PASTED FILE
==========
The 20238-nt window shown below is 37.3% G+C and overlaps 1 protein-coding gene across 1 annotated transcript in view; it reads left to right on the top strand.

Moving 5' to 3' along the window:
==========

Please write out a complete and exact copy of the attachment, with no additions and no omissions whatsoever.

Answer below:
The 20238-nt window shown below is 37.3% G+C and overlaps 1 protein-coding gene across 1 annotated transcript in view; it reads left to right on the top strand.

Moving 5' to 3' along the window: